Wetlands are ecosystems that are partially or permanently flooded with fresh, saline or brackish water. They provide us with a number of important services such as sources for food and water security, as well as for adaptation and mitigation for the impacts of climate change.
Wetlands act as natural sponges, absorbing and storing excess water and thus reducing flooding caused by rain, storms, hurricanes, or tsunamis. During the dry season they release stored water, delaying the onset of droughts and reducing water shortages.
Its great economic importance is also due to its high productivity and biological diversity. Wetlands provide a refuge and nursery habitat to many marine species, especially migratory birds.
However, wetlands are undervalued and underappreciated. Many do not understand the importance of conserving these ecosystems. Unfortunately, for this reason, scientists calculate that since the 1900’s at least 64% of the world’s wetlands have disappeared due to habitat destruction.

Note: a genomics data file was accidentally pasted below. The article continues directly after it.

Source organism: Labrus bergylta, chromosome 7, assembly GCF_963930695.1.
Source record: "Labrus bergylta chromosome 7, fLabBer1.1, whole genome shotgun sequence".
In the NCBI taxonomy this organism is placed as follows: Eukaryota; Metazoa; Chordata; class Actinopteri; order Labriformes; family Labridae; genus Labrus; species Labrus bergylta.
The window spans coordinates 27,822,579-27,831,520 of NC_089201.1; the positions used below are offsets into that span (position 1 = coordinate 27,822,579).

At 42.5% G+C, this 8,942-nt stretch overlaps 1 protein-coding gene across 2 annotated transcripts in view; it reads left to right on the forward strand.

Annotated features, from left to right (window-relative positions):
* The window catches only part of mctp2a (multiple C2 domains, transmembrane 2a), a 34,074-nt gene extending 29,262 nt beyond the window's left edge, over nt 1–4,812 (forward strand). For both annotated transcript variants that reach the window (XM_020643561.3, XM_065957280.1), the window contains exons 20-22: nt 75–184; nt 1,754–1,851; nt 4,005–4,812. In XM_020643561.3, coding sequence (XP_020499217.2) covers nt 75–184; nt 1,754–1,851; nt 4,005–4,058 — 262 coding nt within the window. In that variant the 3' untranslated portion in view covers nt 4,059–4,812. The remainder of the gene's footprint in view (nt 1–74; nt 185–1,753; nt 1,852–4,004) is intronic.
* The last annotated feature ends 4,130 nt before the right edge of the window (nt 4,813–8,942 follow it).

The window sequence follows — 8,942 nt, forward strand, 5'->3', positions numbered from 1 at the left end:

Because of their biological and economic importance, the Ramsar Convention was established in 1975. This international treaty for the conservation and wise use of wetlands and their resources protects sites around the world.
Mexico has 142 Ramsar sites, with a surface area of over 21 million acres of wetlands: equivalent to 17% of the country’s territory.
To better conserve these 142 Ramsar sites, WILDCOAST is working with the Mexican government to help manage, plan, and educate Mexican citizens about the importance of protecting these ecosystems for ecological and economic benefits.
Coastal lagoon, Cabo Pulmo National Park, Sea of Cortez (Gulf of California), Mexico, November Wetlands are ecosystems that are partially or permanently flooded with fresh, saline or brackish water. They provide us with a number of important services such as sources for food and water security, as well as for adaptation and mitigation for the […]